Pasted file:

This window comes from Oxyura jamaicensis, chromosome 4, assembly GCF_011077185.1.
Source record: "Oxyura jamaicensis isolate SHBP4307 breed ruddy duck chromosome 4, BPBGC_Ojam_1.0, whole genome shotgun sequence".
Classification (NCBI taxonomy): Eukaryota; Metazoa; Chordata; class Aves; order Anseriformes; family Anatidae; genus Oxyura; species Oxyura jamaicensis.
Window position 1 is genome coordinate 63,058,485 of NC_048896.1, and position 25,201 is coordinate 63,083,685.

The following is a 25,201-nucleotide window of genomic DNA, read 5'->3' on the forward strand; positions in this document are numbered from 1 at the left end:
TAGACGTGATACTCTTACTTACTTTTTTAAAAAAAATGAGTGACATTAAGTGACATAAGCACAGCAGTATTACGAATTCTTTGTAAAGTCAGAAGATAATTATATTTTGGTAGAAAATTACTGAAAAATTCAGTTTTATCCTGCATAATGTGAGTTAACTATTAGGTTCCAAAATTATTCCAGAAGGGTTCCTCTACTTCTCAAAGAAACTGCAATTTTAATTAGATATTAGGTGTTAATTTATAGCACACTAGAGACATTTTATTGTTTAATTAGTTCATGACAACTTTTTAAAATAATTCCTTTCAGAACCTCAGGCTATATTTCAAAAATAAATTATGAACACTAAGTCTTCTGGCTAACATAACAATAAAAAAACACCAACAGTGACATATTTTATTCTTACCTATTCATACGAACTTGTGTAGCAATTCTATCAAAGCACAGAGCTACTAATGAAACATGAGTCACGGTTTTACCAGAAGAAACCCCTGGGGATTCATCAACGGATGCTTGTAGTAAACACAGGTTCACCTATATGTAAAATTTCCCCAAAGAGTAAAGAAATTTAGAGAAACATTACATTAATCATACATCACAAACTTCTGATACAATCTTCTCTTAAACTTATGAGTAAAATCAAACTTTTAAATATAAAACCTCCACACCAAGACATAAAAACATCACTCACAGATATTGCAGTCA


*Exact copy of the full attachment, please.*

This window comes from Oxyura jamaicensis, chromosome 4, assembly GCF_011077185.1.
Source record: "Oxyura jamaicensis isolate SHBP4307 breed ruddy duck chromosome 4, BPBGC_Ojam_1.0, whole genome shotgun sequence".
Classification (NCBI taxonomy): Eukaryota; Metazoa; Chordata; class Aves; order Anseriformes; family Anatidae; genus Oxyura; species Oxyura jamaicensis.
Window position 1 is genome coordinate 63,058,485 of NC_048896.1, and position 25,201 is coordinate 63,083,685.

The following is a 25,201-nucleotide window of genomic DNA, read 5'->3' on the forward strand; positions in this document are numbered from 1 at the left end:
TAGACGTGATACTCTTACTTACTTTTTTAAAAAAAATGAGTGACATTAAGTGACATAAGCACAGCAGTATTACGAATTCTTTGTAAAGTCAGAAGATAATTATATTTTGGTAGAAAATTACTGAAAAATTCAGTTTTATCCTGCATAATGTGAGTTAACTATTAGGTTCCAAAATTATTCCAGAAGGGTTCCTCTACTTCTCAAAGAAACTGCAATTTTAATTAGATATTAGGTGTTAATTTATAGCACACTAGAGACATTTTATTGTTTAATTAGTTCATGACAACTTTTTAAAATAATTCCTTTCAGAACCTCAGGCTATATTTCAAAAATAAATTATGAACACTAAGTCTTCTGGCTAACATAACAATAAAAAAACACCAACAGTGACATATTTTATTCTTACCTATTCATACGAACTTGTGTAGCAATTCTATCAAAGCACAGAGCTACTAATGAAACATGAGTCACGGTTTTACCAGAAGAAACCCCTGGGGATTCATCAACGGATGCTTGTAGTAAACACAGGTTCACCTATATGTAAAATTTCCCCAAAGAGTAAAGAAATTTAGAGAAACATTACATTAATCATACATCACAAACTTCTGATACAATCTTCTCTTAAACTTATGAGTAAAATCAAACTTTTAAATATAAAACCTCCACACCAAGACATAAAAACATCACTCACAGATATTGCAGTCA